This email from Original Penguin has a nice implementation of ‘two click’ Facebook Like functionality. Clicking on the ‘like’ button in the email drives to a landing page with a similar design, which includes a working like button. Users can then use that to like the deal, posting a link to the landing page on their Facebook profile.
Email platform provider Mailchimp have announced that marketers will be able to use the latest version of their web-based tool to incorporate Facebook’s ‘like’ functionality directly into email campaigns. The ‘Like’ functionality allows recipients to ‘favourite’ content and share it using the social network – it’s essentially a user recommendation system, which Facebook is using to build their own web search engine. We’ve seen something similar in Share With Your Network, which allowed users to post a link to web/email content via their status update – ‘like’ is an evolution of this which allows content to be aggregated more effectively across the site.
Below is an introduction video from Mailchimp, as seen on Mashable.
It’s another one for the “good but mostly images” folder, but this campaign from Bumble & Bumble just looks nice.
Taking a lead from the site, the creative is playful but stylish – and aside from the large image area there’s a lot of best practice going on, including the hosted link, pre-header, nav and some social activity.
Not much to say here other than that this looks great, is a great example of best practice and is completely on brand – happy 10th anniversary threadless!
Here’s four daily editorial based emails that really take advantage of the email medium, and do more than just blast out some content to an anonymous list. There’s some great examples here of how email can take advantage of social media, some clever ways to capture preference data and some examples of how third party advertising can be incorporated into email design.
Daily Candy: London
DailyCandy send a range of content driven daily emails, focused on your local capital city. The “save” functionality is really interesting – it allows you to mark the content in this email as a favourite, then in the “my account” area of the site you can view all of your favourite articles. A useful feature and something that helps capture preferences.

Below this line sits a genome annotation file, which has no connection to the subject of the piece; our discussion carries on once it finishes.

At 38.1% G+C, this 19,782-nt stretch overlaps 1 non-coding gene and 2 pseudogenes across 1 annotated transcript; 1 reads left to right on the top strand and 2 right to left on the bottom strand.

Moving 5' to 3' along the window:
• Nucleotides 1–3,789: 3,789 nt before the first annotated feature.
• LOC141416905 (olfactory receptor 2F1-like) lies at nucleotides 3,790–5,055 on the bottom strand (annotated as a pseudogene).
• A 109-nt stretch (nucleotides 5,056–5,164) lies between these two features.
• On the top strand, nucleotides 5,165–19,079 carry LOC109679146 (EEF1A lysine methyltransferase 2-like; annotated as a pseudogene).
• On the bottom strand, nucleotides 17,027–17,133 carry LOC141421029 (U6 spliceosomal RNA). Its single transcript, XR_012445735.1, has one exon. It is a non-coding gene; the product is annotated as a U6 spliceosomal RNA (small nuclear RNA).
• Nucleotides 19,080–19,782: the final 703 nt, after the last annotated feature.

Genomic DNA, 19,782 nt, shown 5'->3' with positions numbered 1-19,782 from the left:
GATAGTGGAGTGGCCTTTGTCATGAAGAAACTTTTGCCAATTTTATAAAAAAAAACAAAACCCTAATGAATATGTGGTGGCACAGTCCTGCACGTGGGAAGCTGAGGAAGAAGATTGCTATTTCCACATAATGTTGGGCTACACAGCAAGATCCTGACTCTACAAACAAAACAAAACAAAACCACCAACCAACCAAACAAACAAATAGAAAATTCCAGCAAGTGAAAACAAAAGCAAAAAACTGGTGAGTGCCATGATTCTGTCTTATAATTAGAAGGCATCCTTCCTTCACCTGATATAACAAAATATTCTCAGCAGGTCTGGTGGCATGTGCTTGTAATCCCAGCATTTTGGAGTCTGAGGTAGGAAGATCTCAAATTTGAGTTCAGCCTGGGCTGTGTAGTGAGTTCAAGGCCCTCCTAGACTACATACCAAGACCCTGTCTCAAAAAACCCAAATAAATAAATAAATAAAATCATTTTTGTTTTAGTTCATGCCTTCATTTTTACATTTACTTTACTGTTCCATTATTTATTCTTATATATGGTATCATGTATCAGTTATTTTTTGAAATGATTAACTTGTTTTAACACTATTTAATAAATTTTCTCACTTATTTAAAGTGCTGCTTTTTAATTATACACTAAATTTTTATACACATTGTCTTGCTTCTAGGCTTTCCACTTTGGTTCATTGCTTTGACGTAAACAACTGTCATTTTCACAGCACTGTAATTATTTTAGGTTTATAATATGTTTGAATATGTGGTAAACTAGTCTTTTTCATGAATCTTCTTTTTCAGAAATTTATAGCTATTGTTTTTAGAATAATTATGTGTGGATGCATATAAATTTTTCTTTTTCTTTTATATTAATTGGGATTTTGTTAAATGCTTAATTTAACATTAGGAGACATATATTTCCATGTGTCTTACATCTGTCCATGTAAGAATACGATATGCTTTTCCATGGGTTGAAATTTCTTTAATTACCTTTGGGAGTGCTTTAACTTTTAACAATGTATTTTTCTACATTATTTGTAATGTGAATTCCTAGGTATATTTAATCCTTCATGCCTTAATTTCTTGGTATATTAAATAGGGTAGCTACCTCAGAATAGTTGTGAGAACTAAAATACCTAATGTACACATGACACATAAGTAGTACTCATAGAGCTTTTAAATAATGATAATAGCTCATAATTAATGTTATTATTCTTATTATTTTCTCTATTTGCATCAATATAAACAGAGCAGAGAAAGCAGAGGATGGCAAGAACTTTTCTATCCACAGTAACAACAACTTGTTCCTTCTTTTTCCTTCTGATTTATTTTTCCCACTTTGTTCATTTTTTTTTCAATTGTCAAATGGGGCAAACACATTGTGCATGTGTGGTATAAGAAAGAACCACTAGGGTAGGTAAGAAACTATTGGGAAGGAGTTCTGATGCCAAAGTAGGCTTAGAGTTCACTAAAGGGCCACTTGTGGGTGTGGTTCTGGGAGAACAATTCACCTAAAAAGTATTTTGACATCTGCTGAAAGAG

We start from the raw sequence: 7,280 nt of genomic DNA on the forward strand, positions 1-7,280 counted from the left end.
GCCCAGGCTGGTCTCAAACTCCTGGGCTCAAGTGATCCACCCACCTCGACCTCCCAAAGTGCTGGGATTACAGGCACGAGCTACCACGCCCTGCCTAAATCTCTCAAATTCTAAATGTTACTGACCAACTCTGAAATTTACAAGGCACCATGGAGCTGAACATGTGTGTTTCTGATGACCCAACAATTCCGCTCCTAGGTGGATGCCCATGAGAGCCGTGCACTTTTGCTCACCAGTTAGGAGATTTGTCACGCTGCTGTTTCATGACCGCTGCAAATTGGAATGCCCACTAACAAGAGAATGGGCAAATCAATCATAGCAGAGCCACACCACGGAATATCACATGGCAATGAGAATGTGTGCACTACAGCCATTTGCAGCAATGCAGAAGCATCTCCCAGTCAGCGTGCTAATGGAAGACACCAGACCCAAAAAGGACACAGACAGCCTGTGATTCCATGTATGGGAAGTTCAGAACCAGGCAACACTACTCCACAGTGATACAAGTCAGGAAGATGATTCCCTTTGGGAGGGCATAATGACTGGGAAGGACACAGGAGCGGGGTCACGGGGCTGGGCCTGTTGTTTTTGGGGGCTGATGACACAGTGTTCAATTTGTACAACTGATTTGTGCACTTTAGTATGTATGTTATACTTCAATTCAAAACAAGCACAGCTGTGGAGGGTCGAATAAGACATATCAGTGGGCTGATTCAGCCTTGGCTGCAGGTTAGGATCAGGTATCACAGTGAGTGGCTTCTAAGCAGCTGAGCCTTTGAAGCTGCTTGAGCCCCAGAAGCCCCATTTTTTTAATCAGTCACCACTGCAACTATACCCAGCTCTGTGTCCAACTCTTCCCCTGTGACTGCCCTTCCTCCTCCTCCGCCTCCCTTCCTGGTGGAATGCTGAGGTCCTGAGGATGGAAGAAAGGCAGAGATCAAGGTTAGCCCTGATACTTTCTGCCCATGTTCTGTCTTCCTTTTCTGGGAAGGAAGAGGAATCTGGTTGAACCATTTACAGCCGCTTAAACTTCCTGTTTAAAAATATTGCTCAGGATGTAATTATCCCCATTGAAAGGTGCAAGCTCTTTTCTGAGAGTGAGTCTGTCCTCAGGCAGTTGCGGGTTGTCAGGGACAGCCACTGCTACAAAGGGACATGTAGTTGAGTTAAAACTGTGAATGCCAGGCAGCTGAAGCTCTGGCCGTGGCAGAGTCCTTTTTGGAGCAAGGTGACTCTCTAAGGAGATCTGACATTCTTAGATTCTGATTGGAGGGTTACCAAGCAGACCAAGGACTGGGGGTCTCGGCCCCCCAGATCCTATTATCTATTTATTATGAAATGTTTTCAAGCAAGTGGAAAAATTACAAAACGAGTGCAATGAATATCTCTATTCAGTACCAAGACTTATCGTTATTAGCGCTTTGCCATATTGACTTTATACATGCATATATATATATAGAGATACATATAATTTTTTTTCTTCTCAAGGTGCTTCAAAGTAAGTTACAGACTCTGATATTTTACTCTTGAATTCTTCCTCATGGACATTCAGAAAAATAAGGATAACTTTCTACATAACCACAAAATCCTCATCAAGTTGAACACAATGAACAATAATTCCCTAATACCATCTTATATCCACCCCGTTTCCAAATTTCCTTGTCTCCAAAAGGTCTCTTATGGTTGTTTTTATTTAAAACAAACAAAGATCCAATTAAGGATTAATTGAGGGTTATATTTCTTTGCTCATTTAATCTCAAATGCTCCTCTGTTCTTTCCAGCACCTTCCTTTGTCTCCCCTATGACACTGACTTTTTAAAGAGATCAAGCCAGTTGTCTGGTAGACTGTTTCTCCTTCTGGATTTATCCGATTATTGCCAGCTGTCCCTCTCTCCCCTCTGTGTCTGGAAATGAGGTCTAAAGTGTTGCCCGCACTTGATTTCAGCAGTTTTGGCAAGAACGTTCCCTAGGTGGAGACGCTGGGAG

Flavorpill Daily Dose
There’s a few really innovative things in Flavorpill’s Daily Dose, that many email marketing campaigns could take on board.
First is the Liked it/Disliked it button – this is a really simple but effective way for recipients to feed back their preferences, and could allow the content of future editions to be tailored based on those preferences. Even if it’s not used for segmentation, this feedback is valuable when planning subjects to feature.
Another innovative and bold approach is to make the lead article the most prominent content on the page – even the branding and logo take second place. The retro calendar is a really nice touch too, and helps imply that this is one of a series, encouraging the reader to look out for tomorrow’s edition.
The Toilet Paper
The Toilet Paper covers a different subject every day, and provides useful articles, factoids and quotables for the thinking man. The retweet functionality is standard Share-With-Your-Network practice, but it’s viral effect has been maximised by applying it to the articles as opposed to hiding a button in the footer somewhere. The page that gets shared is still the whole email (as a page on their site) but with the addition of a subscription box, to capture new users to the list.
Honourable mention: LeCool London Selected
Le Cool do a great weekly “what’s on” email for certain worldwide Cities. It’s unusual in that it’s sideways scrolling, but it’s engaging and the content is always spot on. You can view the latest edition here.